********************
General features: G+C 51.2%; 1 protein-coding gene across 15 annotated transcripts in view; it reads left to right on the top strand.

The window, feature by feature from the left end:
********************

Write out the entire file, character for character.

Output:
General features: G+C 51.2%; 1 protein-coding gene across 15 annotated transcripts in view; it reads left to right on the top strand.

The window, feature by feature from the left end: